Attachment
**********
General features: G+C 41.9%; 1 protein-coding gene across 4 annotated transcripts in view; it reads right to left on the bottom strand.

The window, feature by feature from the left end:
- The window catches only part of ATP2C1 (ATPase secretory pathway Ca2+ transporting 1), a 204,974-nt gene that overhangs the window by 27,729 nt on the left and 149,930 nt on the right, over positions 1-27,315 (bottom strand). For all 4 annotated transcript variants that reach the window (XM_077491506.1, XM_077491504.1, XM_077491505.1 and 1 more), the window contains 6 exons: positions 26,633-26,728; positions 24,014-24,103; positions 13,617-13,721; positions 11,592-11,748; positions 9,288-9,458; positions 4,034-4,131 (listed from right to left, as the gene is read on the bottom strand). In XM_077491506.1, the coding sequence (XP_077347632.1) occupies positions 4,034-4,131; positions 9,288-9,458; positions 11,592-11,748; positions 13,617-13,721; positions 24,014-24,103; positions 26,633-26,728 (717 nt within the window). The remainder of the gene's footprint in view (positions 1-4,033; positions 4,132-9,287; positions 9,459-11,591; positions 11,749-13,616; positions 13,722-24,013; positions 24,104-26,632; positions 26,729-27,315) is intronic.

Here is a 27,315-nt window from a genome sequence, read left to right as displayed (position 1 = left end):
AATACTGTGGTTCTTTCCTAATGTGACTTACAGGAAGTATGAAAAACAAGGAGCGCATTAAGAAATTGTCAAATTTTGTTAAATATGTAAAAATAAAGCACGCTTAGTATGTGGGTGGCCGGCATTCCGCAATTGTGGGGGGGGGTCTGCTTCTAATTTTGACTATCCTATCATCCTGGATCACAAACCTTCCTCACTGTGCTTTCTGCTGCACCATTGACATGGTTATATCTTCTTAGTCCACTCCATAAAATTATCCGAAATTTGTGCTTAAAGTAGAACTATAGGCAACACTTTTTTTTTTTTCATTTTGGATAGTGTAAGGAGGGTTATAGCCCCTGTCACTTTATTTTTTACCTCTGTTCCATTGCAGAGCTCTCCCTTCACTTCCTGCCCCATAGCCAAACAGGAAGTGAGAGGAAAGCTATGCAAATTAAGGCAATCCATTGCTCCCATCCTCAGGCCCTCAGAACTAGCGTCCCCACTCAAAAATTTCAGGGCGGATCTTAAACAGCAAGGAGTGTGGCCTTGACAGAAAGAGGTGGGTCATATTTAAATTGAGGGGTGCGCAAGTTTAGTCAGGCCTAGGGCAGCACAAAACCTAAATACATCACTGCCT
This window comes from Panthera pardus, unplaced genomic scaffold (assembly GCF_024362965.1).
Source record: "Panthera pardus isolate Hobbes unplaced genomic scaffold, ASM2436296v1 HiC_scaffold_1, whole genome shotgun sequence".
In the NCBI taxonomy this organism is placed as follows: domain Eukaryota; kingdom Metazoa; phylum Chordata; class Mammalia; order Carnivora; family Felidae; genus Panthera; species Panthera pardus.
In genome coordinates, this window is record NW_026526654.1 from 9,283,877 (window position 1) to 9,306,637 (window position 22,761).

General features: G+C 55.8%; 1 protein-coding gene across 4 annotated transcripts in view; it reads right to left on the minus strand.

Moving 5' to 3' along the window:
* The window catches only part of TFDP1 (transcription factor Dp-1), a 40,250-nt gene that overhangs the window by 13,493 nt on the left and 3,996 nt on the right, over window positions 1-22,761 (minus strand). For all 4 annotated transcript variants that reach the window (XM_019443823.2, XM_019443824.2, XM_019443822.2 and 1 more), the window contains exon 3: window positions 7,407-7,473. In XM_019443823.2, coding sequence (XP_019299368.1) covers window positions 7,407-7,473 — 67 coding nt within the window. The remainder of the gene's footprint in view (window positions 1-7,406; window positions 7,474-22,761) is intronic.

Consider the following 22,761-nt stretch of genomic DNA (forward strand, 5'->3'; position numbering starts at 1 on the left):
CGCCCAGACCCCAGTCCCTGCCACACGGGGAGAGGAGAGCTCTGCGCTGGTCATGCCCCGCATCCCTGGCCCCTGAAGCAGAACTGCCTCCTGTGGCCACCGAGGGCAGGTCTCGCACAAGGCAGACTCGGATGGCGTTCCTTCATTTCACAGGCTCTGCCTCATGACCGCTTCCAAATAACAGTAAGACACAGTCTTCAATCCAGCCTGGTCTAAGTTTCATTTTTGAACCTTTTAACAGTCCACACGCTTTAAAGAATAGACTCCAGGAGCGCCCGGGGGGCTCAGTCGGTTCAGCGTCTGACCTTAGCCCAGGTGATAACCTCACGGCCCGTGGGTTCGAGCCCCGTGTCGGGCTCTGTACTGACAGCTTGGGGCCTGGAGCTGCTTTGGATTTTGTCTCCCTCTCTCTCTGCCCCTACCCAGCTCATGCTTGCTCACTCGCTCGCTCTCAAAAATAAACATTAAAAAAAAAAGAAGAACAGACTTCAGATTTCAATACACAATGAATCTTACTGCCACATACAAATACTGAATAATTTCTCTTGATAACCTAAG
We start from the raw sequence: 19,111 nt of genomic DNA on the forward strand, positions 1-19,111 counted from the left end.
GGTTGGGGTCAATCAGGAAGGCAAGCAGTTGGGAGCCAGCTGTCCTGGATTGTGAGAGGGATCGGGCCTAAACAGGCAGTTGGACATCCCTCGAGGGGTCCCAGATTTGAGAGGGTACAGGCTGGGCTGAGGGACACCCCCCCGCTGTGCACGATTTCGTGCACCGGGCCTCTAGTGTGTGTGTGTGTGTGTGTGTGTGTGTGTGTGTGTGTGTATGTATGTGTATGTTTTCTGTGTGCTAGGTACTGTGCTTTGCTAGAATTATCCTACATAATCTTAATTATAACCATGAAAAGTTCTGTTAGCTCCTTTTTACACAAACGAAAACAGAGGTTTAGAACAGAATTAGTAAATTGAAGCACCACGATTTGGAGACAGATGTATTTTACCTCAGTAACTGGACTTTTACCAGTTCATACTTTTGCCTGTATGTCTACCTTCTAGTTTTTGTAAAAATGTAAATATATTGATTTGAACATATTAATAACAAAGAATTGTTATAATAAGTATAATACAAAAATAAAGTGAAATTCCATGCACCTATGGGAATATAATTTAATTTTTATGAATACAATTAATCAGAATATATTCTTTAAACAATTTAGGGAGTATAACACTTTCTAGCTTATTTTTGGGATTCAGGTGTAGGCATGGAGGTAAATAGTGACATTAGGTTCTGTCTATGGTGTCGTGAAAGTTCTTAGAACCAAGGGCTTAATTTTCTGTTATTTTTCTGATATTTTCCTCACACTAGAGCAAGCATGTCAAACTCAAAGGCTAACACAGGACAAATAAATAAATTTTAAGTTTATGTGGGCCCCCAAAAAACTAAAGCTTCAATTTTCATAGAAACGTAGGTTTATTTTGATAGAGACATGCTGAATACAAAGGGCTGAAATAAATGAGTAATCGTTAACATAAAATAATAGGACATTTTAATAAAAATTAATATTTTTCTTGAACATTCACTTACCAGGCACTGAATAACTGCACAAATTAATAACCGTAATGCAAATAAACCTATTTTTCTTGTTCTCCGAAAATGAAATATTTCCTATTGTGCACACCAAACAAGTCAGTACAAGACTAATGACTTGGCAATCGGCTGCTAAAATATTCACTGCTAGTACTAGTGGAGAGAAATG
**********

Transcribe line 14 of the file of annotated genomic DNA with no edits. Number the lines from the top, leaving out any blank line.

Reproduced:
CGCCCAGACCCCAGTCCCTGCCACACGGGGAGAGGAGAGCTCTGCGCTGGTCATGCCCCGCATCCCTGGCCCCTGAAGCAGAACTGCCTCCTGTGGCCACCGAGGGCAGGTCTCGCACAAGGCAGACTCGGATGGCGTTCCTTCATTTCACAGGCTCTGCCTCATGACCGCTTCCAAATAACAGTAAGACACAGTCTTCAATCCAGCCTGGTCTAAGTTTCATTTTTGAACCTTTTAACAGTCCACACGCTTTAAAGAATAGACTCCAGGAGCGCCCGGGGGGCTCAGTCGGTTCAGCGTCTGACCTTAGCCCAGGTGATAACCTCACGGCCCGTGGGTTCGAGCCCCGTGTCGGGCTCTGTACTGACAGCTTGGGGCCTGGAGCTGCTTTGGATTTTGTCTCCCTCTCTCTCTGCCCCTACCCAGCTCATGCTTGCTCACTCGCTCGCTCTCAAAAATAAACATTAAAAAAAAAAGAAGAACAGACTTCAGATTTCAATACACAATGAATCTTACTGCCACATACAAATACTGAATAATTTCTCTTGATAACCTAAG